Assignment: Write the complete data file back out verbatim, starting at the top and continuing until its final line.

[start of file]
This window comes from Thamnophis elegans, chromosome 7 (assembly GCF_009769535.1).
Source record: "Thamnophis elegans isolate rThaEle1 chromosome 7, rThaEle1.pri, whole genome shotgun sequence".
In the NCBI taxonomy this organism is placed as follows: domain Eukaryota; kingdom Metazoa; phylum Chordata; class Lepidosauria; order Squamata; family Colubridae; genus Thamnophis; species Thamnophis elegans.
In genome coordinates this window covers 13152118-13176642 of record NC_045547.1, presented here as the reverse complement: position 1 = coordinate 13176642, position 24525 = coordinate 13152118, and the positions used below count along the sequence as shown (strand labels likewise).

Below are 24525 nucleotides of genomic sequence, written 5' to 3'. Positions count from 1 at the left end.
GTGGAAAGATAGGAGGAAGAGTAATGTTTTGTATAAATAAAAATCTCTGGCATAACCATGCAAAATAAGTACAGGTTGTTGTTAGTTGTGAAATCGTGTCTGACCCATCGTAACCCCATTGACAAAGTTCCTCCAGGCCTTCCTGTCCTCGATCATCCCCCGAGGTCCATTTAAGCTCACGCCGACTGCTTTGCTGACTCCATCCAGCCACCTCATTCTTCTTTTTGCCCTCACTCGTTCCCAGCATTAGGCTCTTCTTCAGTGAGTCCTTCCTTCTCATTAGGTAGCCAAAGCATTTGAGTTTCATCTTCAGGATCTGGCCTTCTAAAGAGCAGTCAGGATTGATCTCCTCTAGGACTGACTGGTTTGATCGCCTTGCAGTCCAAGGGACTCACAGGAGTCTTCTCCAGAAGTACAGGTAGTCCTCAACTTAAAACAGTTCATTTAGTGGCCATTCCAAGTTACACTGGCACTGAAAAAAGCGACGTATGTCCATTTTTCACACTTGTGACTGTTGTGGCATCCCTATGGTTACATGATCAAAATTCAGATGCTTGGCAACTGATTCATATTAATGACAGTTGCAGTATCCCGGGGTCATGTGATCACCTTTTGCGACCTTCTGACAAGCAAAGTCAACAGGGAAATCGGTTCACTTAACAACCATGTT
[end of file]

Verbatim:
This window comes from Thamnophis elegans, chromosome 7 (assembly GCF_009769535.1).
Source record: "Thamnophis elegans isolate rThaEle1 chromosome 7, rThaEle1.pri, whole genome shotgun sequence".
In the NCBI taxonomy this organism is placed as follows: domain Eukaryota; kingdom Metazoa; phylum Chordata; class Lepidosauria; order Squamata; family Colubridae; genus Thamnophis; species Thamnophis elegans.
In genome coordinates this window covers 13152118-13176642 of record NC_045547.1, presented here as the reverse complement: position 1 = coordinate 13176642, position 24525 = coordinate 13152118, and the positions used below count along the sequence as shown (strand labels likewise).

Below are 24525 nucleotides of genomic sequence, written 5' to 3'. Positions count from 1 at the left end.
GTGGAAAGATAGGAGGAAGAGTAATGTTTTGTATAAATAAAAATCTCTGGCATAACCATGCAAAATAAGTACAGGTTGTTGTTAGTTGTGAAATCGTGTCTGACCCATCGTAACCCCATTGACAAAGTTCCTCCAGGCCTTCCTGTCCTCGATCATCCCCCGAGGTCCATTTAAGCTCACGCCGACTGCTTTGCTGACTCCATCCAGCCACCTCATTCTTCTTTTTGCCCTCACTCGTTCCCAGCATTAGGCTCTTCTTCAGTGAGTCCTTCCTTCTCATTAGGTAGCCAAAGCATTTGAGTTTCATCTTCAGGATCTGGCCTTCTAAAGAGCAGTCAGGATTGATCTCCTCTAGGACTGACTGGTTTGATCGCCTTGCAGTCCAAGGGACTCACAGGAGTCTTCTCCAGAAGTACAGGTAGTCCTCAACTTAAAACAGTTCATTTAGTGGCCATTCCAAGTTACACTGGCACTGAAAAAAGCGACGTATGTCCATTTTTCACACTTGTGACTGTTGTGGCATCCCTATGGTTACATGATCAAAATTCAGATGCTTGGCAACTGATTCATATTAATGACAGTTGCAGTATCCCGGGGTCATGTGATCACCTTTTGCGACCTTCTGACAAGCAAAGTCAACAGGGAAATCGGTTCACTTAACAACCATGTT